how can i take 1's complement in making a java program?

You can use Bitwise unary NOT operator

Check the Java Language Spec... there no such thing as a "Bitwise unary NOT operator". There is bitwise complement operator, just like the previous poster already said.

ps You can also exclusive OR with a value of all 1 bits.

In Java ints are represented using 32 bits, so 15 is represented as `0000 0000 0000 0000 0000 0000 0000 1111`, and the complement of that is `1111 1111 1111 1111 1111 1111 1111 0000`

## All 9 Replies

You can use Bitwise unary NOT operator

You can use Bitwise unary NOT operator

Check the Java Language Spec... there no such thing as a "Bitwise unary NOT operator". There is bitwise complement operator, just like the previous poster already said.

ps You can also exclusive OR with a value of all 1 bits.

commented: There's no such thing as "bitwize" :P +13

As james said:

You can use bitwise complement operator to get the complement of any number as like:

``````int a = 15;
int b = ~a;
System.out.println(b);
``````

This code prints complement of 15.

Thanks

commented: Adds no new info, just repeats previous +0

i have do it,but i don't understand why it gives output -16

because 15 in binary=1111 and complement of it=0000

can anyone tell this?

In Java ints are represented using 32 bits, so 15 is represented as `0000 0000 0000 0000 0000 0000 0000 1111`, and the complement of that is `1111 1111 1111 1111 1111 1111 1111 0000`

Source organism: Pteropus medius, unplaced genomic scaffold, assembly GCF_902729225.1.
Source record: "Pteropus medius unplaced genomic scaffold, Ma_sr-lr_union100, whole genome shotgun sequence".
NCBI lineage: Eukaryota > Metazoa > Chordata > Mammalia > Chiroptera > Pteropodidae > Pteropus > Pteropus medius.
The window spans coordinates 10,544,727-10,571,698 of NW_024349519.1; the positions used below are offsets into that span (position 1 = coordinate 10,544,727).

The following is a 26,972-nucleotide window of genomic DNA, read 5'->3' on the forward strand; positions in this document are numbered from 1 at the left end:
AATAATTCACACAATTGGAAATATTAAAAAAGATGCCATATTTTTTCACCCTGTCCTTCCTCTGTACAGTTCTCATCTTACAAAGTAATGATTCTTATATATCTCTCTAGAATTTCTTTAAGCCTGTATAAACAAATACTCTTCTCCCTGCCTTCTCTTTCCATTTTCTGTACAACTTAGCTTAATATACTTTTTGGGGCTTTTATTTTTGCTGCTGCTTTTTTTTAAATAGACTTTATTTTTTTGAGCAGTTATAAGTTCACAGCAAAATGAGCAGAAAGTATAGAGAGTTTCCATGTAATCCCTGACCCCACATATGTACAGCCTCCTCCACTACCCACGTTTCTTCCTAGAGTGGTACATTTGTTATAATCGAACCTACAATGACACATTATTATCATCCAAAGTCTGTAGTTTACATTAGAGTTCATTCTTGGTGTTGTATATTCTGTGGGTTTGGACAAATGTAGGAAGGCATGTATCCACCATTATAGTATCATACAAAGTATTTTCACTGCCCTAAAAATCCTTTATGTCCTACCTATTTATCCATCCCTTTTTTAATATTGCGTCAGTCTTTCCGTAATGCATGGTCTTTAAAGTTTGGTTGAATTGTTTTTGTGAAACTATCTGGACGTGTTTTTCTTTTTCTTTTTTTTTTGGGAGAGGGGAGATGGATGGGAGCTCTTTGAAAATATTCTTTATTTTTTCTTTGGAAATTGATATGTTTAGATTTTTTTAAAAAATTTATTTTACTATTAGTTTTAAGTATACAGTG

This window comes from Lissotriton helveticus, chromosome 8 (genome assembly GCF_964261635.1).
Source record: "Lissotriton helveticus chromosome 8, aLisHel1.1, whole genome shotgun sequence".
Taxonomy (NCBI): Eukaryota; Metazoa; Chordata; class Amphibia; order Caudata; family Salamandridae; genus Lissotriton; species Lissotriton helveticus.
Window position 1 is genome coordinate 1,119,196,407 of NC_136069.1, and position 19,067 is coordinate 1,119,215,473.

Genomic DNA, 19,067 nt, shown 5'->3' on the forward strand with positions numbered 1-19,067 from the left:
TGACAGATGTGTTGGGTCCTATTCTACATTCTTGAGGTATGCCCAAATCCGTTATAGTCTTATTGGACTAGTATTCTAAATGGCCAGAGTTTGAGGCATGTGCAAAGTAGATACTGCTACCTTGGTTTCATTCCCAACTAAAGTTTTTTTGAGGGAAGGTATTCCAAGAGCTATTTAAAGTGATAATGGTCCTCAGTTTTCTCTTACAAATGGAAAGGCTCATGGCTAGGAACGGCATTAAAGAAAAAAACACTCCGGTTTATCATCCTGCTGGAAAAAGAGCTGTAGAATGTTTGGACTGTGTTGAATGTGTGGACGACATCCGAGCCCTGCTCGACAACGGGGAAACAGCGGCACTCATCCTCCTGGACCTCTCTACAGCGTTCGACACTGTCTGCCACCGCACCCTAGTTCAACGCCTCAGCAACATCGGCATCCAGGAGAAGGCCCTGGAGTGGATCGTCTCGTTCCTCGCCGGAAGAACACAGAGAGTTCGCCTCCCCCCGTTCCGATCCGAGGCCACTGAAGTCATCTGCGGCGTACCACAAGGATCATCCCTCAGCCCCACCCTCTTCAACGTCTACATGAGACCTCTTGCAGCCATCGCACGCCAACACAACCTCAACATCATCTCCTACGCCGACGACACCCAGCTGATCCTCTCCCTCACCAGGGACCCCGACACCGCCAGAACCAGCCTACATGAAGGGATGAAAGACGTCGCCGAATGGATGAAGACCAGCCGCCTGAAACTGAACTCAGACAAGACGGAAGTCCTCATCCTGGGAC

i know that int is represented in 32 bit pattern,but how it calculate -16....as given output is...

1111 1111 1111 1111 1111 1111 1111 0000

It's a bit difficult to explain why -16 is `1111 1111 1111 1111 1111 1111 1111 0000`, but that is what it is. Perhaps it will help if you know that -1 is `1111 1111 1111 1111 1111 1111 1111 1111` and then you do -1 + -1 to get `1111 1111 1111 1111 1111 1111 1111 1110` which is -2, and you can keep on going until you get to -16. Try it and see.

Also, it might help to read this wikipedia article: http://en.wikipedia.org/wiki/Two%27s_complement

Even though it looks like zero value is in the middle between positive and negative because the opposite of all-zero-bit is all-one-bit, it is not. Because 0 is (somewhat) being included in the positive side, there are 2^31 positive integer (0 up to (2^31)-1) and 2^31 negative integer (-1 up to -2^31) numbers. The first bit of the 32-bit is the sign bit.

Now, when you flip bits, it is not going to be exact as you think -- the flipped bit value of 15 is not -15. Below is value pairs from flipping bits. You can see that the pair is not perfectly matched to its own number but is off by 1.

``````/*
.. 8  7  6  5  4  3  2  1  0 -1 -2 -3 -4 -5 -6 -7 -8 -9 ..
|  |  |  |  |  |  |  |  +--+  |  |  |  |  |  |  |  |
|  |  |  |  |  |  |  +--------+  |  |  |  |  |  |  |
|  |  |  |  |  |  +--------------+  |  |  |  |  |  |
|  |  |  |  |  +--------------------+  |  |  |  |  |
|  |  |  |  +--------------------------+  |  |  |  |
|  |  |  +--------------------------------+  |  |  |
|  |  +--------------------------------------+  |  |
|  +--------------------------------------------+  |
+--------------------------------------------------+
*/
``````
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